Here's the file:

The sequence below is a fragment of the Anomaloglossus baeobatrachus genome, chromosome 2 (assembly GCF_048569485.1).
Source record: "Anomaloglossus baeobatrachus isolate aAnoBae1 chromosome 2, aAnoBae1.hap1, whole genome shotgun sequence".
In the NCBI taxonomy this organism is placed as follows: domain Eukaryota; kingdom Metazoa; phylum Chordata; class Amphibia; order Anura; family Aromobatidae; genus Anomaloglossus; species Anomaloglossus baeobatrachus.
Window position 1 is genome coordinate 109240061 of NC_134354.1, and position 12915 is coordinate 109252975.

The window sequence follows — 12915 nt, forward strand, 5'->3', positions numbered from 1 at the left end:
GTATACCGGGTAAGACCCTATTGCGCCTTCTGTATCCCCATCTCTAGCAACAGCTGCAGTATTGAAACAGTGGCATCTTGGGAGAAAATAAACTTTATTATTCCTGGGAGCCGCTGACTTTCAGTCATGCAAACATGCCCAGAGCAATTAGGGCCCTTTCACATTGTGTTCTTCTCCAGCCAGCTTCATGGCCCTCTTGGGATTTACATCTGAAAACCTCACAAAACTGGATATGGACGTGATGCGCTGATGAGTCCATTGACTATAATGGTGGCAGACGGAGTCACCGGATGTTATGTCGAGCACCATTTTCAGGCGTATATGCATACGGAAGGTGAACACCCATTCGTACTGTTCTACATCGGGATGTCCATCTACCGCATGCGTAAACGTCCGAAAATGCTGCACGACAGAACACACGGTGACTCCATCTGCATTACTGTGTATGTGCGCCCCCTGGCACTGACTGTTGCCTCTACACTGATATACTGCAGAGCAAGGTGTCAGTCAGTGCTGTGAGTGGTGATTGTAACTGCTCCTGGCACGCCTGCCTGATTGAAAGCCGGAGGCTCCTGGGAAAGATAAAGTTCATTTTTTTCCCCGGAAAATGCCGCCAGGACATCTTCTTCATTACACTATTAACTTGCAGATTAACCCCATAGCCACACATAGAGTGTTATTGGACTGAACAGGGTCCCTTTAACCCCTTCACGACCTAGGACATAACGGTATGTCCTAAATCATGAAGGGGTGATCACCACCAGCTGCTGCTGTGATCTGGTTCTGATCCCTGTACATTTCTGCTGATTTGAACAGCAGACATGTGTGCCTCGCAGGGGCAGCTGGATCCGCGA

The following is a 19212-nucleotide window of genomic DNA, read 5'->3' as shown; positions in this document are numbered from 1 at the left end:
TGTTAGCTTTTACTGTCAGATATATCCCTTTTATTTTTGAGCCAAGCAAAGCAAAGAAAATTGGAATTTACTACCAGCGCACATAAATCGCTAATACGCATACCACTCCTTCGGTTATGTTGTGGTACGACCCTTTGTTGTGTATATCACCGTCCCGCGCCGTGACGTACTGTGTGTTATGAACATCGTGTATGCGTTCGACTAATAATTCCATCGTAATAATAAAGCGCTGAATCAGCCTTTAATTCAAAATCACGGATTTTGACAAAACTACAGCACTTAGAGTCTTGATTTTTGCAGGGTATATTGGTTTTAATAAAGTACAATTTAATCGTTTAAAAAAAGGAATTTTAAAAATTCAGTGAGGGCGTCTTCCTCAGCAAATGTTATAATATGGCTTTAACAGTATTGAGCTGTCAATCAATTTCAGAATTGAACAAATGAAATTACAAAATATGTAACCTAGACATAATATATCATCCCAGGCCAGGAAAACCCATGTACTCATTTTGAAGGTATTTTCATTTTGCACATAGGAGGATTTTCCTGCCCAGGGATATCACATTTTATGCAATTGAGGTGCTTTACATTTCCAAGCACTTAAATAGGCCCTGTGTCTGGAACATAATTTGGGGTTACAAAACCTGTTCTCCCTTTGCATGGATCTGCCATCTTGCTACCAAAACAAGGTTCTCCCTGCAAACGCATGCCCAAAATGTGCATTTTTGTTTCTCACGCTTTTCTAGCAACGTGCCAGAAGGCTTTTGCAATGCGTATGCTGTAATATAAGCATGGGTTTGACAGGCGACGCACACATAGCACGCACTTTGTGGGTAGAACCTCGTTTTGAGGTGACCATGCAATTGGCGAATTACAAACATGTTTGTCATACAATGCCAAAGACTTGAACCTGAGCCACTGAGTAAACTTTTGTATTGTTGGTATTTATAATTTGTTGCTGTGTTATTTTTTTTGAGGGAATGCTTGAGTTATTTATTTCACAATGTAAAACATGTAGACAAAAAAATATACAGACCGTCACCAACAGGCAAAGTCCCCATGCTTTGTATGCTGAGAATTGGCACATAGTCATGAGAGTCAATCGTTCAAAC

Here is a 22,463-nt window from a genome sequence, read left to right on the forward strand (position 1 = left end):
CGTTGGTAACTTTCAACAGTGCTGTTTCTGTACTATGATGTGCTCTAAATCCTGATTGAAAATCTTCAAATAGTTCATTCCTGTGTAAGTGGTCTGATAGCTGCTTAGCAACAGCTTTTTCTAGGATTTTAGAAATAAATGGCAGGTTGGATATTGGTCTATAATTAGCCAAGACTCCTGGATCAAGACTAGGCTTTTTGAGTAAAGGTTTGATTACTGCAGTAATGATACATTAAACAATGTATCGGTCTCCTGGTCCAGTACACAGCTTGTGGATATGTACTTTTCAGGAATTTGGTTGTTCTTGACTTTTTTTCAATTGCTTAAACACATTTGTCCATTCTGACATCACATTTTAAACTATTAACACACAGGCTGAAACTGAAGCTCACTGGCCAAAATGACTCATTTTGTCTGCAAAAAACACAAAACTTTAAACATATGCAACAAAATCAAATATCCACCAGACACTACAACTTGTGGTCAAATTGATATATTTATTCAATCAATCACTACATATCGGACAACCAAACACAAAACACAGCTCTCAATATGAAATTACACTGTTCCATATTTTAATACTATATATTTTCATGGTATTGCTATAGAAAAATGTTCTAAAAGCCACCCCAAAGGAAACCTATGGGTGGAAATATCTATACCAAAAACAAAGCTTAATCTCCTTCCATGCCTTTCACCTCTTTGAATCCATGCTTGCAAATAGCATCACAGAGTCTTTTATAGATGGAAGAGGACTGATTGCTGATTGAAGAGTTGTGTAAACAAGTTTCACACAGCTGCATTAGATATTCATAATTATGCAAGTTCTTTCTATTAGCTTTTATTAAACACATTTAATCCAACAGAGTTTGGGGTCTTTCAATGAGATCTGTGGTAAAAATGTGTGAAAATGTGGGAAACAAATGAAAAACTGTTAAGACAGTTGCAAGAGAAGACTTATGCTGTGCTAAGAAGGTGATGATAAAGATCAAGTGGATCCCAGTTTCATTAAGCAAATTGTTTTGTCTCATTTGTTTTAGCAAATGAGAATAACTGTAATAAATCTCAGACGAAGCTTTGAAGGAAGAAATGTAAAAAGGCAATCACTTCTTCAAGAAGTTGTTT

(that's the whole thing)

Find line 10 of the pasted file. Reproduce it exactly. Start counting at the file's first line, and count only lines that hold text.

CGTTGGTAACTTTCAACAGTGCTGTTTCTGTACTATGATGTGCTCTAAATCCTGATTGAAAATCTTCAAATAGTTCATTCCTGTGTAAGTGGTCTGATAGCTGCTTAGCAACAGCTTTTTCTAGGATTTTAGAAATAAATGGCAGGTTGGATATTGGTCTATAATTAGCCAAGACTCCTGGATCAAGACTAGGCTTTTTGAGTAAAGGTTTGATTACTGCAGTAATGATACATTAAACAATGTATCGGTCTCCTGGTCCAGTACACAGCTTGTGGATATGTACTTTTCAGGAATTTGGTTGTTCTTGACTTTTTTTCAATTGCTTAAACACATTTGTCCATTCTGACATCACATTTTAAACTATTAACACACAGGCTGAAACTGAAGCTCACTGGCCAAAATGACTCATTTTGTCTGCAAAAAACACAAAACTTTAAACATATGCAACAAAATCAAATATCCACCAGACACTACAACTTGTGGTCAAATTGATATATTTATTCAATCAATCACTACATATCGGACAACCAAACACAAAACACAGCTCTCAATATGAAATTACACTGTTCCATATTTTAATACTATATATTTTCATGGTATTGCTATAGAAAAATGTTCTAAAAGCCACCCCAAAGGAAACCTATGGGTGGAAATATCTATACCAAAAACAAAGCTTAATCTCCTTCCATGCCTTTCACCTCTTTGAATCCATGCTTGCAAATAGCATCACAGAGTCTTTTATAGATGGAAGAGGACTGATTGCTGATTGAAGAGTTGTGTAAACAAGTTTCACACAGCTGCATTAGATATTCATAATTATGCAAGTTCTTTCTATTAGCTTTTATTAAACACATTTAATCCAACAGAGTTTGGGGTCTTTCAATGAGATCTGTGGTAAAAATGTGTGAAAATGTGGGAAACAAATGAAAAACTGTTAAGACAGTTGCAAGAGAAGACTTATGCTGTGCTAAGAAGGTGATGATAAAGATCAAGTGGATCCCAGTTTCATTAAGCAAATTGTTTTGTCTCATTTGTTTTAGCAAATGAGAATAACTGTAATAAATCTCAGACGAAGCTTTGAAGGAAGAAATGTAAAAAGGCAATCACTTCTTCAAGAAGTTGTTT